Thursday, January 30, 2014

Snake's Nest

Chichen Itza, seventh wonder of the world.  Home of the Maya that worshiped the snake, or "Can."  Incidentally we learned today Cancun means "snake's nest" in Mayan.

Our Mayan guide was a tiny guy named Miguel, who smiled a ton and told us to get ready to speak Spanglish.  He gave us a pretty thorough overview of the Maya as a culture as well as how much of the known information was discovered.  We learned about everything from Mayan Society, to Mayan paper, to Mayan religion.  He said today Mayan people have been more integrated into society, but still speak their language in their homes.  He assured us his first language was Mayan.  There are a few who still speak it as their only language.

We first stopped at Ik Kil the largest cenote or sink hole in the Yukatan.  We were given the opportunity to swim in it but the hotel had not indicated swimming suits were needed on this trip so we just watched.  Loren said that with the depth of the pool he might have had a hard time swimming in any case.  Our guide said it is 50 meters deep.

The water looked black, belying I believe the depth of the water.  It was beautiful never the less.  There was a whole little flock of small birds like mud swallows flying around and around inside of the cenote.  One of the women in our group said she was afraid of going near what she believed would be bad energy from the many sacrifices that had been dumped into the cenote over the centuries.

Ten years has changed Chichen Itza, according to Loren.  He said before they were able to get there and the amount of tourists was relatively small.  Guests could climb and go into the temples as well as explore to their heart's content.  However now there are fences cordoning off the ruins from the many hundreds of visitors that show up every day.  Loren suspects the company that runs Xcaret acquired the right to maintain the land the ruins are on and therefore have not only developed the drop off entrance for the tour groups but maintain the land and in order to be able to funnel loads more visitors to the site.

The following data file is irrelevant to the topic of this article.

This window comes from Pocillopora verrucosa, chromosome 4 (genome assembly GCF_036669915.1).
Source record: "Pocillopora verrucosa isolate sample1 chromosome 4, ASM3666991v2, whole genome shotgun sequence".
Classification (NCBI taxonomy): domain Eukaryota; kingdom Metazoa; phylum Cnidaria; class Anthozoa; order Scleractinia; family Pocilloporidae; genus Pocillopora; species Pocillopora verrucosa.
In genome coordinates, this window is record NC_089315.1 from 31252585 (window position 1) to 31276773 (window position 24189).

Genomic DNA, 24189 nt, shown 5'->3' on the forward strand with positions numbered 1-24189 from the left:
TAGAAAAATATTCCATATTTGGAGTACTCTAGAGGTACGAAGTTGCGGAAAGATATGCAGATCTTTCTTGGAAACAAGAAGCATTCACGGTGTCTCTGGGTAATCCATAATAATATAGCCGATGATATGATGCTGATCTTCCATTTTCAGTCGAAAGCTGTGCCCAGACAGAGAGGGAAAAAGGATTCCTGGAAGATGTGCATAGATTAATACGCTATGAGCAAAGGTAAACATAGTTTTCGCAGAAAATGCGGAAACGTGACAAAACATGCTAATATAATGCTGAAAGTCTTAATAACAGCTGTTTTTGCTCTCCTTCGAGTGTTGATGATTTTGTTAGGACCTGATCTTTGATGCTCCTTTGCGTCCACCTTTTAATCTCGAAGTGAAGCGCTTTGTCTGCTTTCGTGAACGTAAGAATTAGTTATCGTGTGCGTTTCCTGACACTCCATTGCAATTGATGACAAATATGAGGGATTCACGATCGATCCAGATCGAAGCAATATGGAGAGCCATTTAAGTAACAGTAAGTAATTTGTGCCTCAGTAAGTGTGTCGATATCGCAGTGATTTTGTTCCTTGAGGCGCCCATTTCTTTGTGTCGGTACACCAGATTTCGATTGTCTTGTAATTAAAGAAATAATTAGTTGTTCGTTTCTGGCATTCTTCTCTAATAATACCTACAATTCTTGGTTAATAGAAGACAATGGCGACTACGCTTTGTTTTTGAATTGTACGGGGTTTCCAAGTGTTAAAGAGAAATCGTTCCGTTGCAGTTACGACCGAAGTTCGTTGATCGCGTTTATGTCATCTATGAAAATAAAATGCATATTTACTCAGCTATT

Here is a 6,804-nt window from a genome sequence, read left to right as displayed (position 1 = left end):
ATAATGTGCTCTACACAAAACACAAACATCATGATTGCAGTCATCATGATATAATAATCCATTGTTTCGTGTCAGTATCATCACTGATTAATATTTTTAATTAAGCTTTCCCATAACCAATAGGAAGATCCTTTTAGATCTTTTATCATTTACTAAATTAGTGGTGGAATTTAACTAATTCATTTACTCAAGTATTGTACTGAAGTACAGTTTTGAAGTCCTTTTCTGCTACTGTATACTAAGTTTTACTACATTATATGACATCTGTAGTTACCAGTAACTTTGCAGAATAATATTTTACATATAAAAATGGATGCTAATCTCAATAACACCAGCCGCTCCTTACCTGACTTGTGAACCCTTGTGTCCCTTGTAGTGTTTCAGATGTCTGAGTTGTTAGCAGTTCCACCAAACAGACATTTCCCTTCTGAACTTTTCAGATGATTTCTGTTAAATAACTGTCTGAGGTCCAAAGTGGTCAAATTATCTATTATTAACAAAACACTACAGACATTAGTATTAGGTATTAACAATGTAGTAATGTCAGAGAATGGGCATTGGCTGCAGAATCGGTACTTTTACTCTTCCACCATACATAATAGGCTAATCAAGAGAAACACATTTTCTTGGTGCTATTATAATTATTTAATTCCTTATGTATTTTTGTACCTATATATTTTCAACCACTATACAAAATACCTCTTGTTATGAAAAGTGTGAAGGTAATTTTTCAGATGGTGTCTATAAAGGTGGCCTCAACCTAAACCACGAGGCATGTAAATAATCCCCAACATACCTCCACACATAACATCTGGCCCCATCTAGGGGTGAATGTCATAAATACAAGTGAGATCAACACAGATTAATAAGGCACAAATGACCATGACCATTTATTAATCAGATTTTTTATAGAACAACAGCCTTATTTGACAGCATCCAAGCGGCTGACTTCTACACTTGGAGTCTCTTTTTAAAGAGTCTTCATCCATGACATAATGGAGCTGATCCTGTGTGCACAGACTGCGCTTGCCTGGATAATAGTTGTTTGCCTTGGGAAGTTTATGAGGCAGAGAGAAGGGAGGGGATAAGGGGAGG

He said he was sad we couldn't go into the temples so I could see how they were built one building on top of the other.  According to Miguel one of the only sites you may climb still is Tulum.  If we were staying longer it might be fun to go see those ruins.  As things are we plan on resting somewhat tomorrow after today's excursion.  We'll see what we decide on for Friday.

There are so many buildings and ruins at Chichen Itza.  After the main square there is a path that leads past other smaller ruins, one of the two cenotes at the site and onto other smaller pyramid temples and later an observatory and an un-named hall that feels more like a mansion.

There are even two of the Mayan ball courts.  The main court adjacent to the main pyramid temple at Chichen Itza, then a smaller court behind a building near the observatory.  We were shown the frieze or carving that helped them determine the way the game was played.  The carvings on each side of the court depict seven players for each team.  The ball players are distinguished by the bar through their septums, the twin bats and the skull symbol on their hips.

This also shows the captain of one team have decapitated his rival opponent.  Aparently the game is representative of the cycle between this world and the "underground world."in the story a god gets decapitated, so I believe that is the significance of the depicted decapitation.

The Mayans flattened out the areas they built their cities forming an almost manmade butte or mesa in the jungle. They did this, it was explained, to mirror the Mayan concept of the universe as a flat plain.

Mily told me these places always have an energy about them. I would guess that energy would change based on the occupants of the land. Loren talked about how he feels like the Spaniards came at a good time. To come at the decline of a large civilization and end the amount of human suffering. I find it an interesting juxta position of two cultures the Maya and the Spanish. The people here seem to be proud of both.

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